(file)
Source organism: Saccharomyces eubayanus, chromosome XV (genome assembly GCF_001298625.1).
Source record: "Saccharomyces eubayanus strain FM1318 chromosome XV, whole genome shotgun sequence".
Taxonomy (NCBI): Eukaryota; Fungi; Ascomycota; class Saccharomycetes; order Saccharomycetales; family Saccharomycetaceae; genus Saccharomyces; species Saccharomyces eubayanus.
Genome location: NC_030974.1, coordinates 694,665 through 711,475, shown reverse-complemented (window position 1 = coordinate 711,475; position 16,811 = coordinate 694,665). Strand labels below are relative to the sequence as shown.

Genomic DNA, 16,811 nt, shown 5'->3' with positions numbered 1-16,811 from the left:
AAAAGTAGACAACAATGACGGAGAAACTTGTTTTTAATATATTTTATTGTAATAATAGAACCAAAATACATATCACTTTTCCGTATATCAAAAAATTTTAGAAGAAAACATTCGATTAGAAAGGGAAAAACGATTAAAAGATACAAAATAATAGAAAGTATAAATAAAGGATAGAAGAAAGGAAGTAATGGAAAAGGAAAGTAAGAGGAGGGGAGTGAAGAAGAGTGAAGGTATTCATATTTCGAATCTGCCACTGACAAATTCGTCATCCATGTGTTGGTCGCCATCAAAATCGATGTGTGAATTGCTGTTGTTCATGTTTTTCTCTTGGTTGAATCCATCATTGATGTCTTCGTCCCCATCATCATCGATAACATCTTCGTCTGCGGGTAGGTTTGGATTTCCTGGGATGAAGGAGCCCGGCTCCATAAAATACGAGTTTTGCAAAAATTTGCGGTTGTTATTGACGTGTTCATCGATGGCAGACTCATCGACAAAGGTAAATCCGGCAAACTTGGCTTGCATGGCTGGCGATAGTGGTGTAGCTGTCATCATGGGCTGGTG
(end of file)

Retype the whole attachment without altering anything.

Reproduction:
Source organism: Saccharomyces eubayanus, chromosome XV (genome assembly GCF_001298625.1).
Source record: "Saccharomyces eubayanus strain FM1318 chromosome XV, whole genome shotgun sequence".
Taxonomy (NCBI): Eukaryota; Fungi; Ascomycota; class Saccharomycetes; order Saccharomycetales; family Saccharomycetaceae; genus Saccharomyces; species Saccharomyces eubayanus.
Genome location: NC_030974.1, coordinates 694,665 through 711,475, shown reverse-complemented (window position 1 = coordinate 711,475; position 16,811 = coordinate 694,665). Strand labels below are relative to the sequence as shown.

Genomic DNA, 16,811 nt, shown 5'->3' with positions numbered 1-16,811 from the left:
AAAAGTAGACAACAATGACGGAGAAACTTGTTTTTAATATATTTTATTGTAATAATAGAACCAAAATACATATCACTTTTCCGTATATCAAAAAATTTTAGAAGAAAACATTCGATTAGAAAGGGAAAAACGATTAAAAGATACAAAATAATAGAAAGTATAAATAAAGGATAGAAGAAAGGAAGTAATGGAAAAGGAAAGTAAGAGGAGGGGAGTGAAGAAGAGTGAAGGTATTCATATTTCGAATCTGCCACTGACAAATTCGTCATCCATGTGTTGGTCGCCATCAAAATCGATGTGTGAATTGCTGTTGTTCATGTTTTTCTCTTGGTTGAATCCATCATTGATGTCTTCGTCCCCATCATCATCGATAACATCTTCGTCTGCGGGTAGGTTTGGATTTCCTGGGATGAAGGAGCCCGGCTCCATAAAATACGAGTTTTGCAAAAATTTGCGGTTGTTATTGACGTGTTCATCGATGGCAGACTCATCGACAAAGGTAAATCCGGCAAACTTGGCTTGCATGGCTGGCGATAGTGGTGTAGCTGTCATCATGGGCTGGTG